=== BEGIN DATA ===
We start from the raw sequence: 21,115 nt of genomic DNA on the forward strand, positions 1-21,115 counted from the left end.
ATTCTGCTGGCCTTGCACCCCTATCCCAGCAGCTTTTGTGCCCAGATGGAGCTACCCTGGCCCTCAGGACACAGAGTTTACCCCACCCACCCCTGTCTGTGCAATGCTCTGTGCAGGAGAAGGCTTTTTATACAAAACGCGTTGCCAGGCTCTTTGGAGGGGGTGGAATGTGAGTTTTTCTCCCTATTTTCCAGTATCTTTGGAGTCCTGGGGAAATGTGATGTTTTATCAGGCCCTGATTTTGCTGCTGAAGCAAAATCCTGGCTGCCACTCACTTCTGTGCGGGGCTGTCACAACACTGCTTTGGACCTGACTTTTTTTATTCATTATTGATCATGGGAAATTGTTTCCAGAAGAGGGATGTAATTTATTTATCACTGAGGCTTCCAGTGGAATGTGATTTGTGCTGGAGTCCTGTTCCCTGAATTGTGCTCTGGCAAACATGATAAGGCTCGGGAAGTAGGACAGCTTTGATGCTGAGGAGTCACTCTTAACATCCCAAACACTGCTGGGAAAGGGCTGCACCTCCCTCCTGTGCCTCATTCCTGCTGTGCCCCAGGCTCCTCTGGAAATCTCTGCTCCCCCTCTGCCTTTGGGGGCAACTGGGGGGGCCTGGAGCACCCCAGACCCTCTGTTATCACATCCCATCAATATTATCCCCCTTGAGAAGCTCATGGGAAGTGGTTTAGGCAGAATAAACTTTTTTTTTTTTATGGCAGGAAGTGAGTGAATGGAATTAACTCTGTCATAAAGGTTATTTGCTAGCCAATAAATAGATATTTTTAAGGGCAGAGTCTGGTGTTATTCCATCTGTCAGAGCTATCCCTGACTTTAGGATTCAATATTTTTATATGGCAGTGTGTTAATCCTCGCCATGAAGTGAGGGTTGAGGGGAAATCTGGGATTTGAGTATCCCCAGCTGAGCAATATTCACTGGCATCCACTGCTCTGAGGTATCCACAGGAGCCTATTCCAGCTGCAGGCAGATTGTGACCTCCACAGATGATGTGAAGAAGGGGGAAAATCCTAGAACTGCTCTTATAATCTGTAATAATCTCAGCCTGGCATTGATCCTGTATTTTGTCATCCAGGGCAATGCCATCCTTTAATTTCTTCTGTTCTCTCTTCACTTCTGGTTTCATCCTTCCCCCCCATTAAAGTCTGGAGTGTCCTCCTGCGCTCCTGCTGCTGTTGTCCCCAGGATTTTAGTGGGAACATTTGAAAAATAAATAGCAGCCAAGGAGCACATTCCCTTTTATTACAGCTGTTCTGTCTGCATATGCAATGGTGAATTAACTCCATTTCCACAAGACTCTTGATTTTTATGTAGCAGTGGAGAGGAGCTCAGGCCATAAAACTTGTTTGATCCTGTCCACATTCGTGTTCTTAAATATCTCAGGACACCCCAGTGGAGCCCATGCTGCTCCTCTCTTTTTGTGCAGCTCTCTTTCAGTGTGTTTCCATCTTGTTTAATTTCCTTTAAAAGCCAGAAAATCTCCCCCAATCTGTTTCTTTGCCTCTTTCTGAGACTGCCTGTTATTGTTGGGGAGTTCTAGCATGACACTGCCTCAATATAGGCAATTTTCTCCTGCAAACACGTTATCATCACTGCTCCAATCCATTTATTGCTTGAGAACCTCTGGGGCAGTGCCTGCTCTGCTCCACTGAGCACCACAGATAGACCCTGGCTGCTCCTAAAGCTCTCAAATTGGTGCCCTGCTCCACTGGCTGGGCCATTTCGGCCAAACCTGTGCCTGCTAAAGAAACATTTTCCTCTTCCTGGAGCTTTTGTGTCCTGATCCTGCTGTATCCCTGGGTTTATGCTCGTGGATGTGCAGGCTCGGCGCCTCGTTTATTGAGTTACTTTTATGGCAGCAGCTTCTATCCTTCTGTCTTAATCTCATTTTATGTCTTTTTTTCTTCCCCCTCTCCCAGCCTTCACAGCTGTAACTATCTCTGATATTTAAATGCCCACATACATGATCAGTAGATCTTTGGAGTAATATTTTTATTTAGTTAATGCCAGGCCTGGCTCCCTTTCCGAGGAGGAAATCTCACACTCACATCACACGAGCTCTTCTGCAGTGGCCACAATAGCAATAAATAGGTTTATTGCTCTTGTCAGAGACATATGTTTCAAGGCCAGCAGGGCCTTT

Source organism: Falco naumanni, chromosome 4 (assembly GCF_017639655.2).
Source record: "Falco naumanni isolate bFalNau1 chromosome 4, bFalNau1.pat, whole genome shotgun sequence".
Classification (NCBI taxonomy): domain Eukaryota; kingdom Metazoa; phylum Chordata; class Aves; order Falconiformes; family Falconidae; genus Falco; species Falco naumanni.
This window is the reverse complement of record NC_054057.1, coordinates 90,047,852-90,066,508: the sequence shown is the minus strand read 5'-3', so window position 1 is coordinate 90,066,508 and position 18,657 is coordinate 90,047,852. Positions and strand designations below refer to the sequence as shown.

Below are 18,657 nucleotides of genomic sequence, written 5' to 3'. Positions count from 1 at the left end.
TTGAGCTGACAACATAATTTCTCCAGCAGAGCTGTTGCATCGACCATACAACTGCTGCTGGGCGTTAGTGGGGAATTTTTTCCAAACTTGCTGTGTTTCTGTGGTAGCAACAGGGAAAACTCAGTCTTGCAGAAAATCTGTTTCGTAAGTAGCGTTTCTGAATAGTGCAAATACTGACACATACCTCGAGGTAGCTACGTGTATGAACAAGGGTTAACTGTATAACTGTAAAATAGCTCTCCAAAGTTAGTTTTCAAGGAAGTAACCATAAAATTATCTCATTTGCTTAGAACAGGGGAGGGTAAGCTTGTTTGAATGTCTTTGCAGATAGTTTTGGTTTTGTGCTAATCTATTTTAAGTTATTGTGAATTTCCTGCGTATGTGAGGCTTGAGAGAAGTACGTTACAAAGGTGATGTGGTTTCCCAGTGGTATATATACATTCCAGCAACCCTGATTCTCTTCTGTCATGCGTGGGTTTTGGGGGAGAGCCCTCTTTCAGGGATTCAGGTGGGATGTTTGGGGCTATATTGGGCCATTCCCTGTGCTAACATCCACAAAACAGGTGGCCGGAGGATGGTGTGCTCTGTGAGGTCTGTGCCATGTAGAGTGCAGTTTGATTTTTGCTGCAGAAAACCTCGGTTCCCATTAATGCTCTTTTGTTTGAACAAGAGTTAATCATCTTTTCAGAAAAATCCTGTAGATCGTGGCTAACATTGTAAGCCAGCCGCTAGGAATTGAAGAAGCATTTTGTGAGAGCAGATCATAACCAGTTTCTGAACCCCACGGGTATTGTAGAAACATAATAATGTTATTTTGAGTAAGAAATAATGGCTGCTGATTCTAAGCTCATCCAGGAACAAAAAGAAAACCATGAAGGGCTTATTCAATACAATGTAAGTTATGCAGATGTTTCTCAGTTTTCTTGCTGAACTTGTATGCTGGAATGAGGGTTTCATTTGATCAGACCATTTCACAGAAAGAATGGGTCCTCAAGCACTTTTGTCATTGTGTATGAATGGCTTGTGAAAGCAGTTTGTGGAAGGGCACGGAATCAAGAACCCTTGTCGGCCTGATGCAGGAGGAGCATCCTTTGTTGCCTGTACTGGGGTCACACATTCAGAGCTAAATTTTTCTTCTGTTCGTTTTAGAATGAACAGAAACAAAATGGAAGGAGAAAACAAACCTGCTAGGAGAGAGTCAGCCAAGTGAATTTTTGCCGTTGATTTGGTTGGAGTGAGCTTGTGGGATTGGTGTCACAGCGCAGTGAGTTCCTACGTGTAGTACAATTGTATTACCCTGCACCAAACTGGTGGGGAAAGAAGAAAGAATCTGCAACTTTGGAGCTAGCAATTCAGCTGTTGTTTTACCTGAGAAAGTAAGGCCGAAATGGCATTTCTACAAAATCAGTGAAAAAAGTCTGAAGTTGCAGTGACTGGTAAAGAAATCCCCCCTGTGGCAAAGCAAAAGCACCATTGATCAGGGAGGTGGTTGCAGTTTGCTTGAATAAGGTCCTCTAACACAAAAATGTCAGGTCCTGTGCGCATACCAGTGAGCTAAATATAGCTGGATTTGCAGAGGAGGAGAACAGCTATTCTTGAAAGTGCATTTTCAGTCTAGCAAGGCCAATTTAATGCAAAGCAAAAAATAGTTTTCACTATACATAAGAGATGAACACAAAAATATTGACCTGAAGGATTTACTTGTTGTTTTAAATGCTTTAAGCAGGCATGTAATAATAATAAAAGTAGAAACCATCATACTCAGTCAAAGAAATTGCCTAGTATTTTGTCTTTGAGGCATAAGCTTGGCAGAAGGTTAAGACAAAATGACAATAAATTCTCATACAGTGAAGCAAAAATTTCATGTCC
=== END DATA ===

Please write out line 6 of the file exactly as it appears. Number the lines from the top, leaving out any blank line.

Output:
This window is the reverse complement of record NC_054057.1, coordinates 90,047,852-90,066,508: the sequence shown is the minus strand read 5'-3', so window position 1 is coordinate 90,066,508 and position 18,657 is coordinate 90,047,852. Positions and strand designations below refer to the sequence as shown.